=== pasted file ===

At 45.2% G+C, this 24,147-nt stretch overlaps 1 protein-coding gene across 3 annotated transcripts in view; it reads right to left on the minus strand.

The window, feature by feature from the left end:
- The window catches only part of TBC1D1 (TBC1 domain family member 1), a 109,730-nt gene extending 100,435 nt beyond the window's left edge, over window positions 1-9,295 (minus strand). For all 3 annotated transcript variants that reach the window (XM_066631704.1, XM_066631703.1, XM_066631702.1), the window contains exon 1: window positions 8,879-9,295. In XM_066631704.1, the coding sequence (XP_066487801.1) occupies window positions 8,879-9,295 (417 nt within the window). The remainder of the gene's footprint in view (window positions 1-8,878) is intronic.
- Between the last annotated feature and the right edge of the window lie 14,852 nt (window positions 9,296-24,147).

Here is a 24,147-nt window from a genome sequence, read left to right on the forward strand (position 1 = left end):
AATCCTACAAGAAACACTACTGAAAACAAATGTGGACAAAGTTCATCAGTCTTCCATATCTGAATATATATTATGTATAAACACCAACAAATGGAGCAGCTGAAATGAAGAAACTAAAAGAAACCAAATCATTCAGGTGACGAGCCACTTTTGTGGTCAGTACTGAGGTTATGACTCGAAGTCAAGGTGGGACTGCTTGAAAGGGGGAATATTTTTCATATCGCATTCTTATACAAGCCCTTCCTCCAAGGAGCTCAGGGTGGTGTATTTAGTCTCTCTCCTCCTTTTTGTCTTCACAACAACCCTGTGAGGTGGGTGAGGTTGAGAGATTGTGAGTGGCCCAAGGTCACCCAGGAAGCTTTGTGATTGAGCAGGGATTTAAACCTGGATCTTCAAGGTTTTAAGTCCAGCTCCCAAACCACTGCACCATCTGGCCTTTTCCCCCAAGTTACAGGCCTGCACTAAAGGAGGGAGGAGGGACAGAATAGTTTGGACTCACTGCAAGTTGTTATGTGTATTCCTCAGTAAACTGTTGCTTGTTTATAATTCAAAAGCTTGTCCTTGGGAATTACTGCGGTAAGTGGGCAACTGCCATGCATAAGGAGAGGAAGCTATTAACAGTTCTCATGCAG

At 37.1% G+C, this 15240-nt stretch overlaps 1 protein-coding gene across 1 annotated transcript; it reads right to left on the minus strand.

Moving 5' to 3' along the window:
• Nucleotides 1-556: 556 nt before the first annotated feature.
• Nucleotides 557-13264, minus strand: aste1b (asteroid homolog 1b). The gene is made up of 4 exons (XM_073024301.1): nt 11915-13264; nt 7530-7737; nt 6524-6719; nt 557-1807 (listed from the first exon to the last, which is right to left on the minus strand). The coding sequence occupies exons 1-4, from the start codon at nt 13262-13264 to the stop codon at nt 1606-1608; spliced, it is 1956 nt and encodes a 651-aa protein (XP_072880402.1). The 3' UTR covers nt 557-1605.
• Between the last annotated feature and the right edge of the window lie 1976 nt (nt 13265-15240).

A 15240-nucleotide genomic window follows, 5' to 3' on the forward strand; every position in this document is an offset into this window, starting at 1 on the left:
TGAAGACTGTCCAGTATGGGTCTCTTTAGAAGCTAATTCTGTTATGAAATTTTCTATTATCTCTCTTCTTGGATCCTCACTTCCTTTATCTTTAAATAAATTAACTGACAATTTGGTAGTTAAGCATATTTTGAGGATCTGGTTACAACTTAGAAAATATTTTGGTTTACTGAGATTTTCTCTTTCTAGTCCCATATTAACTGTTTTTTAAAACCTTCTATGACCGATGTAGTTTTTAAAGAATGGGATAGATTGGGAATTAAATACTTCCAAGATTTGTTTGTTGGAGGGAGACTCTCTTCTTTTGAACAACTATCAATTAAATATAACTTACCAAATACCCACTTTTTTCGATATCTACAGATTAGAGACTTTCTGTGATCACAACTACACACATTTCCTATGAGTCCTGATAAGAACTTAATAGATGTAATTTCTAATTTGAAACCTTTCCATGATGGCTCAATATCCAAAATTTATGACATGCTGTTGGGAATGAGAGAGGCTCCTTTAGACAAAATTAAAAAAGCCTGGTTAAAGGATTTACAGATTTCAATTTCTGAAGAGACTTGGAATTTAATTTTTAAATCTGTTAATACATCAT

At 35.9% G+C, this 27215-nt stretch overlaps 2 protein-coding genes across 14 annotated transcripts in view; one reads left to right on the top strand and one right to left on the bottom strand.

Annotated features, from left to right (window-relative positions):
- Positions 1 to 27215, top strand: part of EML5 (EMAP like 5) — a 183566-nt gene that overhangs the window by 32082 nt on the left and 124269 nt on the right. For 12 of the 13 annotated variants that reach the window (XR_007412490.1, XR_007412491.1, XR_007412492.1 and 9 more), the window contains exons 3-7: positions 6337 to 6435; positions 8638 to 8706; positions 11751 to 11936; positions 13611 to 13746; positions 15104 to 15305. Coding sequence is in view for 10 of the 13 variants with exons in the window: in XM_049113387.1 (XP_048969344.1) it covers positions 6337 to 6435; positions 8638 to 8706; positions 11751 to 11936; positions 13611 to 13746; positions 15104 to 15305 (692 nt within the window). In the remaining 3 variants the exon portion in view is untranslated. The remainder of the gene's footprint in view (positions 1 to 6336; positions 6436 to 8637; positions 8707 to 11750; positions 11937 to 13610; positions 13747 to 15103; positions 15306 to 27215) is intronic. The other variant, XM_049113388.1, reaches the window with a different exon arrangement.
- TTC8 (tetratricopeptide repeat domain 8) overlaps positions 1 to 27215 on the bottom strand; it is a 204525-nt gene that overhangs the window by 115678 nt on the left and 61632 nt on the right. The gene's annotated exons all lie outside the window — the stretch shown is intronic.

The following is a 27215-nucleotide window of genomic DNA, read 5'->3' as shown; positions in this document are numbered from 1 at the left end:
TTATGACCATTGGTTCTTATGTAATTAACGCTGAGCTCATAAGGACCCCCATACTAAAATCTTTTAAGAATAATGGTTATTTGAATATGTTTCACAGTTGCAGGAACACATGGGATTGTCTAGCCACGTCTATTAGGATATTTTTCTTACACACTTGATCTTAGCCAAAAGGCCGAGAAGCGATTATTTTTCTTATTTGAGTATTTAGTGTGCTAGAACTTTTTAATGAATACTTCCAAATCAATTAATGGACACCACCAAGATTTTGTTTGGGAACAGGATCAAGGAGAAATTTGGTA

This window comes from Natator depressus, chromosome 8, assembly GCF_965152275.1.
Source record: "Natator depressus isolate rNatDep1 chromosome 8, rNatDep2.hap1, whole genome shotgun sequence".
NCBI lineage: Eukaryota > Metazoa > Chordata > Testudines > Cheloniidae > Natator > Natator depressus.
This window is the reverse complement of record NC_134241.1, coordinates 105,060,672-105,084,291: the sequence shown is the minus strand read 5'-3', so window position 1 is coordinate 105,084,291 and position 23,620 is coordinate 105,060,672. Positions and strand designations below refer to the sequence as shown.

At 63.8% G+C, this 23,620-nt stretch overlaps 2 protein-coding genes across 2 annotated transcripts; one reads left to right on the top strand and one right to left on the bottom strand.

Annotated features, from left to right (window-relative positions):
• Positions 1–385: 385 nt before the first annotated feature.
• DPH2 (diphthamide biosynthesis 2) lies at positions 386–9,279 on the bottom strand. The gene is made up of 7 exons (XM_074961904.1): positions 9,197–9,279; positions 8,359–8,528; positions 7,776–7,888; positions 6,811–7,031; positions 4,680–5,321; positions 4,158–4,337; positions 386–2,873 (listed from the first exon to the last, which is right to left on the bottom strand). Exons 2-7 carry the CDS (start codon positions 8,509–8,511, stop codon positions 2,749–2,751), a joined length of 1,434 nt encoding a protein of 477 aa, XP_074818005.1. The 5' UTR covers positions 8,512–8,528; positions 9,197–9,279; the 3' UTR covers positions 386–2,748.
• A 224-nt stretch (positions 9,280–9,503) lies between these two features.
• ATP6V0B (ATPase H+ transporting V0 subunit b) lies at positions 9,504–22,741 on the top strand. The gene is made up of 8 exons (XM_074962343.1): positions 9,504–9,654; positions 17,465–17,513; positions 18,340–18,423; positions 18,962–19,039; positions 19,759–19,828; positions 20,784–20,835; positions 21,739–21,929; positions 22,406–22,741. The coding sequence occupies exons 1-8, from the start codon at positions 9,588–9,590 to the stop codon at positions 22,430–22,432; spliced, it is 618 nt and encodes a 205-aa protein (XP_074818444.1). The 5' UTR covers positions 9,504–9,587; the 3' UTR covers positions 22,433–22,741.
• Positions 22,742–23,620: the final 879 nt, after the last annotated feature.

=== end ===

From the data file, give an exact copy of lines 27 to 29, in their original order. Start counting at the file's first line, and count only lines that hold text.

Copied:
• DPH2 (diphthamide biosynthesis 2) lies at positions 386–9,279 on the bottom strand. The gene is made up of 7 exons (XM_074961904.1): positions 9,197–9,279; positions 8,359–8,528; positions 7,776–7,888; positions 6,811–7,031; positions 4,680–5,321; positions 4,158–4,337; positions 386–2,873 (listed from the first exon to the last, which is right to left on the bottom strand). Exons 2-7 carry the CDS (start codon positions 8,509–8,511, stop codon positions 2,749–2,751), a joined length of 1,434 nt encoding a protein of 477 aa, XP_074818005.1. The 5' UTR covers positions 8,512–8,528; positions 9,197–9,279; the 3' UTR covers positions 386–2,748.
• A 224-nt stretch (positions 9,280–9,503) lies between these two features.
• ATP6V0B (ATPase H+ transporting V0 subunit b) lies at positions 9,504–22,741 on the top strand. The gene is made up of 8 exons (XM_074962343.1): positions 9,504–9,654; positions 17,465–17,513; positions 18,340–18,423; positions 18,962–19,039; positions 19,759–19,828; positions 20,784–20,835; positions 21,739–21,929; positions 22,406–22,741. The coding sequence occupies exons 1-8, from the start codon at positions 9,588–9,590 to the stop codon at positions 22,430–22,432; spliced, it is 618 nt and encodes a 205-aa protein (XP_074818444.1). The 5' UTR covers positions 9,504–9,587; the 3' UTR covers positions 22,433–22,741.